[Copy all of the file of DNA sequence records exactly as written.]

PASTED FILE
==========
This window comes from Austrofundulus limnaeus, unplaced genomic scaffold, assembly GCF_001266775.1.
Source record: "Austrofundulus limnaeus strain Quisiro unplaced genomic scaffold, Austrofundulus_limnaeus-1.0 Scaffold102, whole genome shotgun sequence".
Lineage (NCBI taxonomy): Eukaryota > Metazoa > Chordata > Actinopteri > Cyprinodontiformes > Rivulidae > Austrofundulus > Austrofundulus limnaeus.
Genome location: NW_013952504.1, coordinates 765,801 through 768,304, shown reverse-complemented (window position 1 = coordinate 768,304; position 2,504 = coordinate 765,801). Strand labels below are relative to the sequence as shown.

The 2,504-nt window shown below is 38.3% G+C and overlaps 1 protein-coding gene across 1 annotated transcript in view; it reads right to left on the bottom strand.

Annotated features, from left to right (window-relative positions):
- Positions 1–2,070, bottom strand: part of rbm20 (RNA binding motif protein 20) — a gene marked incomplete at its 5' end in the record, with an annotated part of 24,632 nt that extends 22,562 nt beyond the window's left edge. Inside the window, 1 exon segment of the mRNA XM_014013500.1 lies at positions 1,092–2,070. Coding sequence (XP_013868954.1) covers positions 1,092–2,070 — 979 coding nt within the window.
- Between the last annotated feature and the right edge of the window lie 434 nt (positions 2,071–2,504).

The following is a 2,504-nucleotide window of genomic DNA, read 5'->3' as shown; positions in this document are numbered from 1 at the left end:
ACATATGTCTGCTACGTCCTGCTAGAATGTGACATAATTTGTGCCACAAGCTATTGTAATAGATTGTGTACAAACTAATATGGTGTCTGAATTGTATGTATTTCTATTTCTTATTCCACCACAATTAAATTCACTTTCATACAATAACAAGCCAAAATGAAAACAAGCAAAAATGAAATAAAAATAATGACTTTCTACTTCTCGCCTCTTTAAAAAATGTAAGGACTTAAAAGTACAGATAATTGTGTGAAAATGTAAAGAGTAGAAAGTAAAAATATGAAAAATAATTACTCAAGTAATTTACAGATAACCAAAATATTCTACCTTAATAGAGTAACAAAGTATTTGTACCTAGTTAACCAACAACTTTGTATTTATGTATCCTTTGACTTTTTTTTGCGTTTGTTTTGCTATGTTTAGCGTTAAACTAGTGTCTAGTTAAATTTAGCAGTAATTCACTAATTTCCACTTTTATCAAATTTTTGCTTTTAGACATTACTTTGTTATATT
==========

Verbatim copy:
This window comes from Austrofundulus limnaeus, unplaced genomic scaffold, assembly GCF_001266775.1.
Source record: "Austrofundulus limnaeus strain Quisiro unplaced genomic scaffold, Austrofundulus_limnaeus-1.0 Scaffold102, whole genome shotgun sequence".
Lineage (NCBI taxonomy): Eukaryota > Metazoa > Chordata > Actinopteri > Cyprinodontiformes > Rivulidae > Austrofundulus > Austrofundulus limnaeus.
Genome location: NW_013952504.1, coordinates 765,801 through 768,304, shown reverse-complemented (window position 1 = coordinate 768,304; position 2,504 = coordinate 765,801). Strand labels below are relative to the sequence as shown.

The 2,504-nt window shown below is 38.3% G+C and overlaps 1 protein-coding gene across 1 annotated transcript in view; it reads right to left on the bottom strand.

Annotated features, from left to right (window-relative positions):
- Positions 1–2,070, bottom strand: part of rbm20 (RNA binding motif protein 20) — a gene marked incomplete at its 5' end in the record, with an annotated part of 24,632 nt that extends 22,562 nt beyond the window's left edge. Inside the window, 1 exon segment of the mRNA XM_014013500.1 lies at positions 1,092–2,070. Coding sequence (XP_013868954.1) covers positions 1,092–2,070 — 979 coding nt within the window.
- Between the last annotated feature and the right edge of the window lie 434 nt (positions 2,071–2,504).

The following is a 2,504-nucleotide window of genomic DNA, read 5'->3' as shown; positions in this document are numbered from 1 at the left end:
ACATATGTCTGCTACGTCCTGCTAGAATGTGACATAATTTGTGCCACAAGCTATTGTAATAGATTGTGTACAAACTAATATGGTGTCTGAATTGTATGTATTTCTATTTCTTATTCCACCACAATTAAATTCACTTTCATACAATAACAAGCCAAAATGAAAACAAGCAAAAATGAAATAAAAATAATGACTTTCTACTTCTCGCCTCTTTAAAAAATGTAAGGACTTAAAAGTACAGATAATTGTGTGAAAATGTAAAGAGTAGAAAGTAAAAATATGAAAAATAATTACTCAAGTAATTTACAGATAACCAAAATATTCTACCTTAATAGAGTAACAAAGTATTTGTACCTAGTTAACCAACAACTTTGTATTTATGTATCCTTTGACTTTTTTTTGCGTTTGTTTTGCTATGTTTAGCGTTAAACTAGTGTCTAGTTAAATTTAGCAGTAATTCACTAATTTCCACTTTTATCAAATTTTTGCTTTTAGACATTACTTTGTTATATT